None of this is ever going to figure in a consultation with your GP as he sets out the options available under ‘patient choice’.  Yet what has just been outlined forms the over-arching backdrop and the broad systems and structures that underpin the ‘internal market’ that the NHS is tied to.

Patient choice and patient consultation cloaks us in a false sense of empowerment and acts as a cover for the market levers we unwittingly pull every time we make a decision about our healthcare. Choose private and public money is converted into private wealth.  Every decision you make is a vote for the future of our healthcare system: one with the NHS at its centre or one without.

What goes for the NHS also goes for every national and local government agency legally obliged to contract its services out to ‘qualified provider’. For the ultimate aim of this most lethal of right wing governments is the removal of the welfare net and the expansion of the market to include almost every aspect of our lives from housing, health and education to social care and incarceration.  What matters is The Market and everything has its price tag. Whether you can afford to pay or not is very much another matter-and your responsibility alone.

 

Supporting resources including slideshow

click on headings below

Does your MP represent you?

WriteToThem

Letter to your GP

Slideshow – see below

View, download and edit for your own purposes. However I suggest you keep references to sources

 

References

[1] Financial Times  quoted in NHS For Sale ‘cherrypicking’

[1] Care Quality Commission: latest CQC Inspection report 2013

[2] British Medical Journal 6 May 2015: Private Practice “so venal, it bordered on criminal”

[3] LSE Centre for Economic Performance discussion paper

[4] Corporate Watch: An unhealthy business: major healthcare companies use tax havens to avoid millions in UK tax

[5] BBC News 20 Nov. 15: NHS trusts’ overspend hits £1.6bn

[6] Corporate Watch 17-March 2012: An unhealthy business. major healthcare companies use tax havens to avoid millions in UK tax

 

[7] Tax Research UK : The Tax Gap (pub 2014)

[8] Competition and Markets Authority: Private health care market investigation (pub 2014)

[9] Centre for Health and the Public Interest: patient safety in private hospitals, the known and unknown risks

[10] Centre for Health and the Public Interest: patient safety in private hospitals, the known and unknown risks

[11] Social Enterprise UK 2012: The Growing Shadow State, a report about outsourcing of public services

[12] Social Enterprise UK 2012: The Growing Shadow State, a report about outsourcing of public services

[13] BBC news 16 July 2015: Cornwall devolution: First county with new powers

 

[14] The Independent 26-Oct-2015: TTIP: Jeremy Corbyn, Nigel Farage, Nicola Sturgeon and Natalie Bennett sign appeal to exempt NHS from trade deal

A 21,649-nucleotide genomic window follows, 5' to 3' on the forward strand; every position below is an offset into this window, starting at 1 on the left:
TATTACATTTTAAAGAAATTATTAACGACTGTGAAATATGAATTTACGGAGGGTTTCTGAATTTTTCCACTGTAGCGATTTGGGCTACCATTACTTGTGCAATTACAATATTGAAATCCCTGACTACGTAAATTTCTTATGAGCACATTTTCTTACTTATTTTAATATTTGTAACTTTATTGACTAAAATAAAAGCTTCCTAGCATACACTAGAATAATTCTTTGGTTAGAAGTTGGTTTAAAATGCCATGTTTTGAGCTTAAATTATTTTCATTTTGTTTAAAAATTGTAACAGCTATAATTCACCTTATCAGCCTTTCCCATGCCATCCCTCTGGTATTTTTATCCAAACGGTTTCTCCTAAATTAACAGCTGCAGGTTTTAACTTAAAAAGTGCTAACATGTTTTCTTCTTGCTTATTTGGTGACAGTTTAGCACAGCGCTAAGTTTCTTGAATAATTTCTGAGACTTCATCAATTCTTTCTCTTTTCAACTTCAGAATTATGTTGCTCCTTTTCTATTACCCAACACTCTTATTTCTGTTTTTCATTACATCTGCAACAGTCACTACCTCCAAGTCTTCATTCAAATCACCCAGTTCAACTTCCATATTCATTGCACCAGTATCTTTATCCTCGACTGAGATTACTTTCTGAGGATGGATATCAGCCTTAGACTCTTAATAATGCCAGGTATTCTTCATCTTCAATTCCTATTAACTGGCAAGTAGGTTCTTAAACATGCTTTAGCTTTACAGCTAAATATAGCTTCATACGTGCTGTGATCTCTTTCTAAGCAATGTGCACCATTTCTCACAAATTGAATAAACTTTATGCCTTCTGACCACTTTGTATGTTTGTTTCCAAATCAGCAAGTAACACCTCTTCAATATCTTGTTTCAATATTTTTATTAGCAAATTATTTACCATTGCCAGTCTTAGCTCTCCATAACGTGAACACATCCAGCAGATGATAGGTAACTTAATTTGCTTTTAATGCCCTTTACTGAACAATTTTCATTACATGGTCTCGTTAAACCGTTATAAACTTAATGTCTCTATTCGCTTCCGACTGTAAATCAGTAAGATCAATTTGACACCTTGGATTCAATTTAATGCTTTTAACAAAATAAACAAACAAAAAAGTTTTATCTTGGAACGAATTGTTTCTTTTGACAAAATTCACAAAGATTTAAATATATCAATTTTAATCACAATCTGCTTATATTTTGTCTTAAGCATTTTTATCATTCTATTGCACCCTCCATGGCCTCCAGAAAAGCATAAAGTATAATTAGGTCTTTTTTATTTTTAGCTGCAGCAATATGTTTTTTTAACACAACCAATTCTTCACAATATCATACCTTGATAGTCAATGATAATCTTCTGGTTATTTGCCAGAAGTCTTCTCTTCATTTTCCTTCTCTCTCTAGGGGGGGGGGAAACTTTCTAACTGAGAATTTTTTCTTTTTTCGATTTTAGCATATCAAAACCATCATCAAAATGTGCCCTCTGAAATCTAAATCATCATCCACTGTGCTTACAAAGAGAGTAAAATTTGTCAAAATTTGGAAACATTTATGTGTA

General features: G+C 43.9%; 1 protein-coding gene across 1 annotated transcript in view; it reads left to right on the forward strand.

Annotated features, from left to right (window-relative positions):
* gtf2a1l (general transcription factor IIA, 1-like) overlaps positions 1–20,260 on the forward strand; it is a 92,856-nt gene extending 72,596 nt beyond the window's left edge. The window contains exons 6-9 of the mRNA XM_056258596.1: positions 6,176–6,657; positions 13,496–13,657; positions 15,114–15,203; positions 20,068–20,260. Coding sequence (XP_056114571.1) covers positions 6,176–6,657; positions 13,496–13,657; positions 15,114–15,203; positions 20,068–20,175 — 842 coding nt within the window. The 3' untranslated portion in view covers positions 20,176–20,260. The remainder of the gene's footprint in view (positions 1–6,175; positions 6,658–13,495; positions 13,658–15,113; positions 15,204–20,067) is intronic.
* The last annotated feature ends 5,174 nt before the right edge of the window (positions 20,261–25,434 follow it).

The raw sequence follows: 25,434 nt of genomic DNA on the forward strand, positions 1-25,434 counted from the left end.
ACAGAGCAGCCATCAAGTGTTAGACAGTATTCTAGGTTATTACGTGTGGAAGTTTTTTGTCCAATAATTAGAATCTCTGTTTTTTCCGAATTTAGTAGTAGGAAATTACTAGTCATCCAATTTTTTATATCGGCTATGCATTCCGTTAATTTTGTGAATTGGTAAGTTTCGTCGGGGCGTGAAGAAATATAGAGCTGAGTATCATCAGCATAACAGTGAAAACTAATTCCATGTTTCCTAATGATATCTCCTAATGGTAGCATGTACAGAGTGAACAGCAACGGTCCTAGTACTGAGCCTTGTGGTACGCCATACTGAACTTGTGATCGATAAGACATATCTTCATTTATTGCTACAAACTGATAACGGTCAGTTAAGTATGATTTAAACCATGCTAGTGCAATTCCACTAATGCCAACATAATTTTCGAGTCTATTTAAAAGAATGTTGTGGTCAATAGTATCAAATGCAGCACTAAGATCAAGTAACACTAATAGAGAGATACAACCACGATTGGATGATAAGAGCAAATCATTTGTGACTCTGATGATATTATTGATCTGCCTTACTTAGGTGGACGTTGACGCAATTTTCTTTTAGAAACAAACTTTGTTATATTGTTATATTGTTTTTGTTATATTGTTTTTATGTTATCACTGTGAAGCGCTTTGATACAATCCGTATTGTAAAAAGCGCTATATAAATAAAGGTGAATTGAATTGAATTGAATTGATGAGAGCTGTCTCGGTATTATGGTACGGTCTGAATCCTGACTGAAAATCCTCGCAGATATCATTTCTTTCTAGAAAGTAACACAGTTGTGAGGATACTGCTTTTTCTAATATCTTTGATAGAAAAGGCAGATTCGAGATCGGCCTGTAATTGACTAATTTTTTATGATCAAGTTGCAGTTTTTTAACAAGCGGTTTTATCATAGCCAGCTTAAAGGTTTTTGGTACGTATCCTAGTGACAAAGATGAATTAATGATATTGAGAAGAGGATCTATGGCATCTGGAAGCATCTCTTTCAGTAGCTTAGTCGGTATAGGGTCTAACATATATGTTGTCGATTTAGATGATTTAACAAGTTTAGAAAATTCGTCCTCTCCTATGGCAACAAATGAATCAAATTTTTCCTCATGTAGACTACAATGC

[15] BBC news 1 September 2015: Cornwall Council fights to end £260m BT contract

 

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4 comments

  1. comment by anonymous health professional:

    A couple of thoughts.

    The NHS is being deliberately starved of resources to open the door to more privatisation.

    I am surprised by the articles explanation with regard waiting lists. These are not soley determined by consultants and patients and their GPs are able to shop around for other NHS providers.

    I do think that it has been overstated particularly for hospitals outside of large cities. However, Dr Dean was brave to speak out on this topic and has had a lot of flak from other medics. Locally with the Duchy( referred to as the Golden Nugget) there has been some abuse in that consultants might turn up late for their NHS clinics as they may need to visit a Duchy patient first as there are no junior staff to cover them there. Compared to when I first worked in Cornwall in mid 1970s there were only one or two consultants in each speciality whereas now there are 5 or 6 or in the case of orthopaedic surgeons 14 or more. GP’s often had preference for particular consultants for referring their NHS patients based on their earlier hospital careers. However, these days data on waiting lists is readily available for each consultant locally and further afield( eg Derriford). In addition many specialities now have consultants ranked for successful clinical outcomes. This could impact on their ability to attract private patients. It may also account for why some surgeons are reluctant to operate on NHS patients who are smokers or overweight(ie need to stop smoking or lose weight) as they have much poorer outcomes. Whether they would apply the same criteria to their private patients I’m not so sure as outcome figures are not monitored in the private sector.

    NHS waiting lists were unacceptably long in the 1970s/80s encouraging a lot of private work. Labour addressed this by primarily throwing a lot of money at the private sector including the DTCs, some of which was wasted, but it did considerably reduce the waiting lists. The CCGs now have the unenviable task in rationing healthcare. With demands for spending more on mental health and cancer, waiting lists for many procedures are bound to go up with insufficient funding. The latest mega re-organisation with its internal market has diverted billions away from frontline services. The annual PFI interests also take out a further £2 billion. As Dr Dean says if you are likely to have a serious illness you want to be seen in the NHS. I have seen the odd delayed serious diagnosis going to the Duchy. Plush surrounds and haute cuisine are no compensation for a poor outcome.

    For modern medicine to function well for the patient requires good multi-disciplinary team interactions and is rarely available in the private sector.

    Like